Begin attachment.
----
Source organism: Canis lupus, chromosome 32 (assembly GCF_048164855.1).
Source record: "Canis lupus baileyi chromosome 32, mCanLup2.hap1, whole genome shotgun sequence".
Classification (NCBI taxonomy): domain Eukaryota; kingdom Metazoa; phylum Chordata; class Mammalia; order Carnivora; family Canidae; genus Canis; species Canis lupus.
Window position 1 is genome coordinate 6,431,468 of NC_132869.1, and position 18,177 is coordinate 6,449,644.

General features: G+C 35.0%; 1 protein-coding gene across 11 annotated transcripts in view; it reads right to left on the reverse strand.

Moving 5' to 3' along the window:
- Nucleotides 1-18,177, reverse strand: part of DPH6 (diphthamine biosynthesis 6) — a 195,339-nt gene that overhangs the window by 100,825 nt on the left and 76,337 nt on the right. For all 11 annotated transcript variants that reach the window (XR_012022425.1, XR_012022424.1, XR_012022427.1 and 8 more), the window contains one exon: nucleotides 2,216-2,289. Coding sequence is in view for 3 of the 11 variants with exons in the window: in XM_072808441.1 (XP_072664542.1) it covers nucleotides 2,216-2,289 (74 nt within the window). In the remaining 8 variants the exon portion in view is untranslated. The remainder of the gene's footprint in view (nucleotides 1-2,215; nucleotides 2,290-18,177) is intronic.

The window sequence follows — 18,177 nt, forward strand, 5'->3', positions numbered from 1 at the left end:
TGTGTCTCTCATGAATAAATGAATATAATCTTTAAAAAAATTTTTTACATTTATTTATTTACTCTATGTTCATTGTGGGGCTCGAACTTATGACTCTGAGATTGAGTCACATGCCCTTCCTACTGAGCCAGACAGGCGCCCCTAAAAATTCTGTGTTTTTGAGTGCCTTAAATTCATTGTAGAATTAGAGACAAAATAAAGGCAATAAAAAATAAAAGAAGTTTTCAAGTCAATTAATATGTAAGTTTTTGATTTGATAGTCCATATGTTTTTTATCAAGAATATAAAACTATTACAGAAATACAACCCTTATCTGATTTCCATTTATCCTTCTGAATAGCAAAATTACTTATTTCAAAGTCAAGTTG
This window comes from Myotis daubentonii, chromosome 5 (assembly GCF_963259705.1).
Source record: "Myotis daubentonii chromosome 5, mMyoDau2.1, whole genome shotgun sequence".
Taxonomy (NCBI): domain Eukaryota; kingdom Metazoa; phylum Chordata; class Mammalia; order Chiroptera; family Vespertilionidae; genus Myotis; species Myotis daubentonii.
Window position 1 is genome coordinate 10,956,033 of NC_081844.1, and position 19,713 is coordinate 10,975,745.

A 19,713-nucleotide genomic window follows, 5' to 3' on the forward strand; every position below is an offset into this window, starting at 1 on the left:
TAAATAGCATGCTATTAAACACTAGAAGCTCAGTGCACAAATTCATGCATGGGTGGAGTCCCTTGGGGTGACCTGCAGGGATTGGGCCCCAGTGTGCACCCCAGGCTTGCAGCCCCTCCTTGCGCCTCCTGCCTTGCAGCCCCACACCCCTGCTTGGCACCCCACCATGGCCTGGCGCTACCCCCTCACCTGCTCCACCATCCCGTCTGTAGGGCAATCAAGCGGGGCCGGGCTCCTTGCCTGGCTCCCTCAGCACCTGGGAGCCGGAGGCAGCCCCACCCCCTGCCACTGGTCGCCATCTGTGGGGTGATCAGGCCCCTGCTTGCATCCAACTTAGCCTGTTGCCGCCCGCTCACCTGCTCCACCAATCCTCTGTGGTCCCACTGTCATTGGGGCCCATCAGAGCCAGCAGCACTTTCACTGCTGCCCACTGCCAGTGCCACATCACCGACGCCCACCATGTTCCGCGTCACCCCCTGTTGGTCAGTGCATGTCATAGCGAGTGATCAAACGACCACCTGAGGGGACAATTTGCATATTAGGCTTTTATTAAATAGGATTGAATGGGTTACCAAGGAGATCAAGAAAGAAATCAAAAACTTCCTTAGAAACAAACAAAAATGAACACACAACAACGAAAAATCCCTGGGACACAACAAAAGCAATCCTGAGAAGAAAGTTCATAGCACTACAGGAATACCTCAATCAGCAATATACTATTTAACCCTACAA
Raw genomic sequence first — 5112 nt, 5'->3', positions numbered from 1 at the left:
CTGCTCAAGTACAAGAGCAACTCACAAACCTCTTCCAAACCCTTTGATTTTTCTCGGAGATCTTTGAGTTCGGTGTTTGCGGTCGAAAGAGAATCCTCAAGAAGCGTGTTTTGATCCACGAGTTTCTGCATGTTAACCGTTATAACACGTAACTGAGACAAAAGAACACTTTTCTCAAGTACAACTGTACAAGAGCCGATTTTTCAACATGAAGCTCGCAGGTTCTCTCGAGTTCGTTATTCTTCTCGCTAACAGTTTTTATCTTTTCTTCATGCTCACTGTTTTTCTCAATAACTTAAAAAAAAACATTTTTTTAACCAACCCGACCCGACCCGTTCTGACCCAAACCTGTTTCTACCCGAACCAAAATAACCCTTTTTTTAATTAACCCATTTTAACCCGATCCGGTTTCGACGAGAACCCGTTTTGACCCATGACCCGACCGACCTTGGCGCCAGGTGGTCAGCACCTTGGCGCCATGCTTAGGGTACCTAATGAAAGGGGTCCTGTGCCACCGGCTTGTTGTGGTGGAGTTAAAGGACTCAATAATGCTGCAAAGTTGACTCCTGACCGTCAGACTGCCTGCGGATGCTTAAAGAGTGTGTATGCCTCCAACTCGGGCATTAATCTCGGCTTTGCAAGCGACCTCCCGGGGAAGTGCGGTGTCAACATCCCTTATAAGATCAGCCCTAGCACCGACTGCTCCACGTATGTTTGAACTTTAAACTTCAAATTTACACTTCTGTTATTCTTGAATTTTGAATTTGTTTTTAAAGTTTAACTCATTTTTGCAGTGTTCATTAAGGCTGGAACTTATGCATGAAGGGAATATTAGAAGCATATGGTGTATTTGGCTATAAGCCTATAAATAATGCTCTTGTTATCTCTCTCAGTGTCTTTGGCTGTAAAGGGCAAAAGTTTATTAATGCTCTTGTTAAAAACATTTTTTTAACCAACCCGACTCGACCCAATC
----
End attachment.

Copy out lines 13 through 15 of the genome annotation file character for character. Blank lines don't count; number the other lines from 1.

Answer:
Window position 1 is genome coordinate 10,956,033 of NC_081844.1, and position 19,713 is coordinate 10,975,745.

A 19,713-nucleotide genomic window follows, 5' to 3' on the forward strand; every position below is an offset into this window, starting at 1 on the left:
TAAATAGCATGCTATTAAACACTAGAAGCTCAGTGCACAAATTCATGCATGGGTGGAGTCCCTTGGGGTGACCTGCAGGGATTGGGCCCCAGTGTGCACCCCAGGCTTGCAGCCCCTCCTTGCGCCTCCTGCCTTGCAGCCCCACACCCCTGCTTGGCACCCCACCATGGCCTGGCGCTACCCCCTCACCTGCTCCACCATCCCGTCTGTAGGGCAATCAAGCGGGGCCGGGCTCCTTGCCTGGCTCCCTCAGCACCTGGGAGCCGGAGGCAGCCCCACCCCCTGCCACTGGTCGCCATCTGTGGGGTGATCAGGCCCCTGCTTGCATCCAACTTAGCCTGTTGCCGCCCGCTCACCTGCTCCACCAATCCTCTGTGGTCCCACTGTCATTGGGGCCCATCAGAGCCAGCAGCACTTTCACTGCTGCCCACTGCCAGTGCCACATCACCGACGCCCACCATGTTCCGCGTCACCCCCTGTTGGTCAGTGCATGTCATAGCGAGTGATCAAACGACCACCTGAGGGGACAATTTGCATATTAGGCTTTTATTAAATAGGATTGAATGGGTTACCAAGGAGATCAAGAAAGAAATCAAAAACTTCCTTAGAAACAAACAAAAATGAACACACAACAACGAAAAATCCCTGGGACACAACAAAAGCAATCCTGAGAAGAAAGTTCATAGCACTACAGGAATACCTCAATCAGCAATATACTATTTAACCCTACAA